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Lee v. Eddystone Fire & Ambulance

United States District Court, E.D. Pennsylvania

November 14, 2019



          BAYLSON, J.

         I. Introduction

         This case involves alleged violations of Title VII of the Civil Rights Act of 1964 that infected Makiyah Lee's employment and ultimate termination as a firefighter and EMT in Eddystone, Pennsylvania. She has sued the Borough of Eddystone and Eddystone Fire and Ambulance, alleging that she was subjected to sexual harassment, a hostile work environment, and retaliation for her complaints. Defendants have each moved to dismiss, strike, or narrow aspects of her suit and to obtain more definite statements of certain elements of her complaint.

         As described in more detail below, the Court will GRANT the Borough's Motion to dismiss Plaintiff's prayer for punitive damages, and otherwise DENY Defendants' Motions.

         II. Factual and Procedural History

         Taking Lee's allegations as true, the factual background is as follows. Makiyah Lee worked as a firefighter and EMT in Eddystone. See Am. Compl. ¶¶ 13-15. “On many occasions during the year 2017, ” Allen Reeves sexually harassed her. Id. ¶ 15. She does not explain Reeves's relationship to the Defendants. She also claims that Dallas Walters harassed her. Id. ¶¶ 17-18. She explains that Walters is a member of “Defendants' Board of Directors” but does not specify which Defendant she is referring to. Nor does she give a timeframe for the harassment by Walters. Finally, she claims that an employee named Jeff Pennel sent her a sexually explicit message on social media in or about January of 2018. Id. ¶ 19. Again, which Defendant employed Pennel is not specified.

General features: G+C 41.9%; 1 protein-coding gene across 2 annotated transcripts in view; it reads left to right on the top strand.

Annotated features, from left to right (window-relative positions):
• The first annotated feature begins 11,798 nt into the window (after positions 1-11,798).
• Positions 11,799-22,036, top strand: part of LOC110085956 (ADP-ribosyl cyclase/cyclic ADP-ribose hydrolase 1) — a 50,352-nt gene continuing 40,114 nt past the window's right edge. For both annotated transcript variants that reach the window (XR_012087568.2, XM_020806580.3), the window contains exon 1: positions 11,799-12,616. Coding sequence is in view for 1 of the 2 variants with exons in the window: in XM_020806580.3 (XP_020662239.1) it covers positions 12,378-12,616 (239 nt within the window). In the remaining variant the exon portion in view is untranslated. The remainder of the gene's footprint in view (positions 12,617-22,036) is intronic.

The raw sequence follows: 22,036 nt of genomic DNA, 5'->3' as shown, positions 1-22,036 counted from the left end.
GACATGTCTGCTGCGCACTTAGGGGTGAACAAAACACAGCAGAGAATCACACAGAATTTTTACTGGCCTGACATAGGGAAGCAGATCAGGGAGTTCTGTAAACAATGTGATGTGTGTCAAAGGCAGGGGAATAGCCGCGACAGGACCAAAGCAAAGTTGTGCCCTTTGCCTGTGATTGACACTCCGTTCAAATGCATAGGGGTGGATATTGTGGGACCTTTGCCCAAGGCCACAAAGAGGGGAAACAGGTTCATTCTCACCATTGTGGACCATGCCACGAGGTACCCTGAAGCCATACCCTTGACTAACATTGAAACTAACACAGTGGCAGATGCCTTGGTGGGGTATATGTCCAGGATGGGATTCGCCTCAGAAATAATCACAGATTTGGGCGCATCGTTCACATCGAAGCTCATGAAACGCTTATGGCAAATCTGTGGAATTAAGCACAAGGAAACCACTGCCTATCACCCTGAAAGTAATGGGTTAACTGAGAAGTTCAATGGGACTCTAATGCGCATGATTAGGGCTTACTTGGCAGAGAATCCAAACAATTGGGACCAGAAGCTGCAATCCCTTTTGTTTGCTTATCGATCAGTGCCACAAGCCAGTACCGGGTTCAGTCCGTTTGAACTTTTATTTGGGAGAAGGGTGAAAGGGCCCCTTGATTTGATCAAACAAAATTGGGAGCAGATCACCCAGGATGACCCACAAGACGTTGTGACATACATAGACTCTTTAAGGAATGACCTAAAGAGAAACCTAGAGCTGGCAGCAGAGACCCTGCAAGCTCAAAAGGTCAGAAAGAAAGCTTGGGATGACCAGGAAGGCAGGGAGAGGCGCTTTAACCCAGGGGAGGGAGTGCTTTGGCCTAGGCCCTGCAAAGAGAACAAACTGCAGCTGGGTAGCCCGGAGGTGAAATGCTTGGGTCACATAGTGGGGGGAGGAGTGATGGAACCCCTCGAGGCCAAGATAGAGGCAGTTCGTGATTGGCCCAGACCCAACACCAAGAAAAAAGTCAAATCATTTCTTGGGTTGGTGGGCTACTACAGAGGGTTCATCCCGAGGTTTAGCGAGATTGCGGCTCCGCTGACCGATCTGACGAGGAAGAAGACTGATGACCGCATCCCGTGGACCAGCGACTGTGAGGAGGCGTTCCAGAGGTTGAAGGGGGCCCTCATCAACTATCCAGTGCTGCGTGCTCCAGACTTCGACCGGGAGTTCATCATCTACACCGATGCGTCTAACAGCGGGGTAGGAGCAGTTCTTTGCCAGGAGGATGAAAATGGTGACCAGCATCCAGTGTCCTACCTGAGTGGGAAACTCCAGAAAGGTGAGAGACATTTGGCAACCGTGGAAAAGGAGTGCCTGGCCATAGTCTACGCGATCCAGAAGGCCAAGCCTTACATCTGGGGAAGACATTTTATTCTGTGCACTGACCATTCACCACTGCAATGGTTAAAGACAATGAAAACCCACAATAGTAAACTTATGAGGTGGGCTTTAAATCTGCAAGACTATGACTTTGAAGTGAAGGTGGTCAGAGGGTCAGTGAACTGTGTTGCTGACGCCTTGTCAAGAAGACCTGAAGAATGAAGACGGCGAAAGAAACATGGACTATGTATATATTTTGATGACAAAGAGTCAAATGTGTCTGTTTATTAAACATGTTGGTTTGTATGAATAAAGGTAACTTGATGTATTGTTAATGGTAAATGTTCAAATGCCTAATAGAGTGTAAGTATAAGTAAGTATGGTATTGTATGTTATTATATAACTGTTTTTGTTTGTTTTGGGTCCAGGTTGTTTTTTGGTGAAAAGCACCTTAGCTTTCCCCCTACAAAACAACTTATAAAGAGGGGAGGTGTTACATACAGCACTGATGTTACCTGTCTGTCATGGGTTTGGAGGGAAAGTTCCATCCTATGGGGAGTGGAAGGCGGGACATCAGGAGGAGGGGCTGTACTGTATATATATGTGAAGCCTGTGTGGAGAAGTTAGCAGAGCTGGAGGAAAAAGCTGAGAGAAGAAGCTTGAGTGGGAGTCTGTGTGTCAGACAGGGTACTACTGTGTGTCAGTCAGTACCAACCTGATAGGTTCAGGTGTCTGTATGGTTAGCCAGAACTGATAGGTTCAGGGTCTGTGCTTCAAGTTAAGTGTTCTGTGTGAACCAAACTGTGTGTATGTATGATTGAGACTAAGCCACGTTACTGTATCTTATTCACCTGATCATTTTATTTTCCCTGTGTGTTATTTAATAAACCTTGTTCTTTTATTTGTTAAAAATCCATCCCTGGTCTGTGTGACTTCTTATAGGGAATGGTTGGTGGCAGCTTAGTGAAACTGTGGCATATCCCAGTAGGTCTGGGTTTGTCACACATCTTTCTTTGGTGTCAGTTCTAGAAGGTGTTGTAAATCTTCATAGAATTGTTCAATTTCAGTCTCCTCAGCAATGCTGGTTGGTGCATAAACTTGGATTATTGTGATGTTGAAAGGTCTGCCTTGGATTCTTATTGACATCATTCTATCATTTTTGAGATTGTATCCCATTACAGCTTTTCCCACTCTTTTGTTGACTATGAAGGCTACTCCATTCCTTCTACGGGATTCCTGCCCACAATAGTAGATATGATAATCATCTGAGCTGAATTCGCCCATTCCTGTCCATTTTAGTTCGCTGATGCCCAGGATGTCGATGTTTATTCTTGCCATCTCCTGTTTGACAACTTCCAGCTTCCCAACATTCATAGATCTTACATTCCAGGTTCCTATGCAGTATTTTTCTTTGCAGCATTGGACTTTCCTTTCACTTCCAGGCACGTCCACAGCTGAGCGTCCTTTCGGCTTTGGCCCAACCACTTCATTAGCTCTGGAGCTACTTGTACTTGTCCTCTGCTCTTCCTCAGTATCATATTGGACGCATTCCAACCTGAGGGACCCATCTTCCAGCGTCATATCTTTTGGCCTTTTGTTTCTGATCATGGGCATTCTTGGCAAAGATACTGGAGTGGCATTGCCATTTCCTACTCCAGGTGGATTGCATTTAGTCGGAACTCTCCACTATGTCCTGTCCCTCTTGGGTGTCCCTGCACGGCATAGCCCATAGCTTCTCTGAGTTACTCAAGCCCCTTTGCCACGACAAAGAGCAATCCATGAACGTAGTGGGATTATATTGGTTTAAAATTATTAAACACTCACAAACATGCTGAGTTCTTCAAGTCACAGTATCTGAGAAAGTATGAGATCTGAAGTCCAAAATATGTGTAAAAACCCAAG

Lee states that all of the conduct was unwelcome, that she told her harassers that, and that she made written and verbal complaints to various leadership figures including the Fire Chief and “Defendant's Board of Directors.” Id. ¶¶ 16, 20-21. (Again, which Defendant's Board of Directors she complained to is unspecified.) At some point while Lee was employed, David Hackett, an outside investigator, prepared a report and recommendations concerning sexual harassment. Borough MtD Br. Ex. A (“EEOC Charge”) ¶¶ 10-11.[1] Although it is not explicitly stated, it appears from context that the report was addressed to sexual harassment taking place at Eddystone Fire and Ambulance, and the Court will infer as much. Hackett's recommendations were not adopted. Id. ¶¶ 10-11.

         Lee was suspended from work, and, eventually, effectively terminated in January or February of 2018. Id. ¶¶ 22-23. She believes that she was disciplined and terminated because of her complaints. Id. ¶ 24. Plaintiff filed an EEOC Charge, and received her Notice of Right to Sue in May of 2019. Am. Compl. Ex. A.

         That July, Lee filed suit in this Court. ECF 1. In September, she filed an amended complaint. ECF 8. As amended, her complaint seeks relief for the sexual harassment, hostile work environment, and retaliation that she allegedly suffered. For relief, she requests, inter alia, compensatory and punitive damages.